How to choose baby names – apply 10 rules!
Choosing a name for your baby is a lengthy process. Often starting months before your baby is born, parents trail through numerous books and websites looking for baby name inspiration.
With millions of names to choose from, there are a few vital things to consider when picking a baby name.
- Think about the future
- Unisex names
- Nicknames can stick
- First name plus surname
- Unique spelling
- Can we say it?
- Celebrity names
- What does it mean?
- Check the top 100 baby names
When do I register baby’s name?
Before you get started remember each country has certain rules for registering your baby’s name.
- In England and Wales you must register the birth of your baby within 42 days of the birth.
- In Scotland, you must register the birth within 21 days of the baby being born.
- In Northern Ireland, you must register the birth of your baby within 42 days of the birth.
- In Ireland, will need to register the birth of your child no later than three months after his/her birth.
- In Australia, you must register the birth within 60 days of the child’s birth.
Remember, a name is for life not just infancy. If you pick a name which is overly childish, it will stick with your child through to adulthood. Jamie Oliver is a good example of this – can you imagine an 87 year old man called Buddy Bear? Pick a name which can age with your child and still sound respectable!
The growing popularity of unisex names is unmissable. It’s not uncommon to hear about a girl or boy being named Jamie, Chris, Alex or Sam to name but a few. Whilst it is becoming a popular choice, consider your child’s future as they are commonly mistaken for the opposite sex on phone calls, emails, job applications etc. Obviously, if you are opting for a unisex name, don’t try and become a trendsetter. No one will believe that you have a daughter named John.
If you are living abroad, some countries do not allow you to give your child a unisex name. In Germany, you must be able to tell the gender of the child by the first name, and the name chosen must not be negatively affect the well being of the child.
Another aspect of choosing a name is thinking of the nickname your child might inherit. If a name can be shortened (i.e. Amanda to Mandy) then it might be how your child is known whether you like it or not. Some parents choose a traditional name but call their child the shortened version of it from birth (i.e. William on official documents such as passport but Will to all friends and family). Consider what nicknames your child might get and if you like them equally as much as the original name.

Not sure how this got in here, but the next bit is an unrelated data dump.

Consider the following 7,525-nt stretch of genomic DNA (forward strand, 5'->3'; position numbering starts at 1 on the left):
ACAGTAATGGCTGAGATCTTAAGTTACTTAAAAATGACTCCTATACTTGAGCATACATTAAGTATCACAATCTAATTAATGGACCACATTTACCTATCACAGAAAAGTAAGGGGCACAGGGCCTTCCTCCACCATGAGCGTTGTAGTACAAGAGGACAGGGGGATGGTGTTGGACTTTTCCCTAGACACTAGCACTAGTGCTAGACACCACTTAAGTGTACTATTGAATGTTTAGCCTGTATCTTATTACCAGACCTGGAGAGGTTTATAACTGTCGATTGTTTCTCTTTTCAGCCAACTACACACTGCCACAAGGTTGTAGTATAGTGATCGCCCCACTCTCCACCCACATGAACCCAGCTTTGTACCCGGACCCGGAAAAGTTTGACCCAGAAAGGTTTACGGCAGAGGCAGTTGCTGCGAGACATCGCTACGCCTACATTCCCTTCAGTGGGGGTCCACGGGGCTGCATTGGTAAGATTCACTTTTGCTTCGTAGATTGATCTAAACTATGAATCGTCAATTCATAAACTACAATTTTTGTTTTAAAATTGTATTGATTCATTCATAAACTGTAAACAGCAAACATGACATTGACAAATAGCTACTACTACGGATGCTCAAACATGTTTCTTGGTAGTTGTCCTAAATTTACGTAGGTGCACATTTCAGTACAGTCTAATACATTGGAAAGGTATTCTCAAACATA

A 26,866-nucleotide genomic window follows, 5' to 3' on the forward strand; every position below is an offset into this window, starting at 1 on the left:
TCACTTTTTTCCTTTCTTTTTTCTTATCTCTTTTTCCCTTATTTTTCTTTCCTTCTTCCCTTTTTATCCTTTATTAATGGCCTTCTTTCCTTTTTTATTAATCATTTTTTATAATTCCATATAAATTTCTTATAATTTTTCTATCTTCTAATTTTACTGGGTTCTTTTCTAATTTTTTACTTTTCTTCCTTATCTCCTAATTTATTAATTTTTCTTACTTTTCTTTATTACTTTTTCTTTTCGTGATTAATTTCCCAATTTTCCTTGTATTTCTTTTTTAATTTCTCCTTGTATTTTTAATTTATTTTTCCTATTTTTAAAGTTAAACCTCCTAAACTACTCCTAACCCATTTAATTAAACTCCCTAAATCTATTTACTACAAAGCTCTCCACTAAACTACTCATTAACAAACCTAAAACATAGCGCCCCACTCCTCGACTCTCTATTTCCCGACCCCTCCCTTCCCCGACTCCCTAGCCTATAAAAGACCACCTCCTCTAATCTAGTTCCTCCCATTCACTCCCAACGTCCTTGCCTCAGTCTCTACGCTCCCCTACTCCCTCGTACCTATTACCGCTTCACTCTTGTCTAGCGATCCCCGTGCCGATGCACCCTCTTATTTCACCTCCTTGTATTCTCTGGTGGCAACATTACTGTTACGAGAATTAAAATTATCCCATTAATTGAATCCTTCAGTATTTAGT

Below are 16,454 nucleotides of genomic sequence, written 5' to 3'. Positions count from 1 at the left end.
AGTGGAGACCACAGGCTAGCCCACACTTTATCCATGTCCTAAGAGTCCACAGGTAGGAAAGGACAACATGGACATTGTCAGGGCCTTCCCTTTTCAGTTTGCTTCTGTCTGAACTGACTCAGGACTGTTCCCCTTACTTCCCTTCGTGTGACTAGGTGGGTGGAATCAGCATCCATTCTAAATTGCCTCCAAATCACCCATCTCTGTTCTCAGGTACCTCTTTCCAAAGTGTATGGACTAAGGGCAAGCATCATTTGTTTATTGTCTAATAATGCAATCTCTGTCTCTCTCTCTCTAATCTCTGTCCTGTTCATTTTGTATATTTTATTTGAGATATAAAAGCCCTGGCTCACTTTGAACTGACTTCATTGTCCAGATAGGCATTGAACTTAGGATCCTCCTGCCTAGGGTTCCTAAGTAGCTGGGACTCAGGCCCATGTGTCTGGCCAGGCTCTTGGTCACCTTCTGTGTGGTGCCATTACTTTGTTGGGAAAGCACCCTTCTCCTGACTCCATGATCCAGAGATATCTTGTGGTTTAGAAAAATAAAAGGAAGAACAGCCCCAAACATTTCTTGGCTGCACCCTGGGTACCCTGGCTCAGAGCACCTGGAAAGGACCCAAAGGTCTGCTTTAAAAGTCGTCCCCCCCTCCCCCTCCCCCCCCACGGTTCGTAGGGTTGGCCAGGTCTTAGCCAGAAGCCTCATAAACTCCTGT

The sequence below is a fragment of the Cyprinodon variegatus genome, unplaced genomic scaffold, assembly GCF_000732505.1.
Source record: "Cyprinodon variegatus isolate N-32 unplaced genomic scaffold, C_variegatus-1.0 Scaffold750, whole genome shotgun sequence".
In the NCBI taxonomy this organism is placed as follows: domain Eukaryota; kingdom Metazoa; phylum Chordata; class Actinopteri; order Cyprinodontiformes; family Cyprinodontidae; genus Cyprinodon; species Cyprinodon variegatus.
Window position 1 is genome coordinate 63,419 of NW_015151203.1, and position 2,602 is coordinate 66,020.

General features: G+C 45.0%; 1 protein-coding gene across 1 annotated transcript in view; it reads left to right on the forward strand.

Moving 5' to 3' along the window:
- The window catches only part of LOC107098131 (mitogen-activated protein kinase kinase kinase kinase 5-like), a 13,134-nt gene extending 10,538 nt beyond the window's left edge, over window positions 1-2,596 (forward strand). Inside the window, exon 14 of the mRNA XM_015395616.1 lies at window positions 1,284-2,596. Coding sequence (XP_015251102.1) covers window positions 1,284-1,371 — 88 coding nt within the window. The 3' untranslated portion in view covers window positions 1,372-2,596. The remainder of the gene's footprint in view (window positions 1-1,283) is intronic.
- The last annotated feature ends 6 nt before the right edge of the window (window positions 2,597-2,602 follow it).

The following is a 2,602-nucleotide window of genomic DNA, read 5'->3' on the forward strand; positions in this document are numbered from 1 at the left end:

Does your child’s first name work well with your surname? Steve Stephens or Donald McDonald are key examples of names that don’t work. Consider both together as you are picking your child’s identity for life.
Unique spelling may make your baby name slightly different from others but will this be difficult for the future of your child? If your child has to correct people on the spelling of their name every 5 minutes, they may begin to resent it. It may also cause problems in early years when the child is beginning to write his or her name.
Another frustrating thing for a child is the pronunciation of their name. If it’s unusual or is commonly said wrong, it can cause the child to resent their name. An example of this is Mhairi. It is difficult to determine whether this is said with a V sound or an M sound.
Choosing celebrity names is a popular choice for some but can be hard to shake off the personality of the celebrity. Choosing a name like Jordan for a girl will instantly put Katie Price into mind. Keep this in mind for baby names.
Lastly, it’s important to know the meaning of your baby name. There’s nothing worse than finding a beautiful name only to discover later that it means something terrible. If you choose a well known name like Cameron, you’d be surprised to discover that it actually means Crooked Nose. If you are looking for a lovely name, make sure it also has a lovely meaning.
If you are looking for inspiration review the top 100 baby names to see where your favourite name ranks, what’s popular and what is out of the top 100. It’s not uncommon to find that the name you thought was unusual or that little bit different, is actually quite popular. In 2010 the most popular girl’s name was Olivia together with Oliver for boys.
Remember to check out the initials of your baby’s name. You may think you have spared him or her a funny nick name only to discover that little John Alfie Morgan becomes J.A.M man! Thanks to the comment from reader Neil Chalkey for reminding us of this important rule!
How did you choose your baby’s name? Tell us in the comments below.
Photography: Poppy Thomas-Hill @Flickr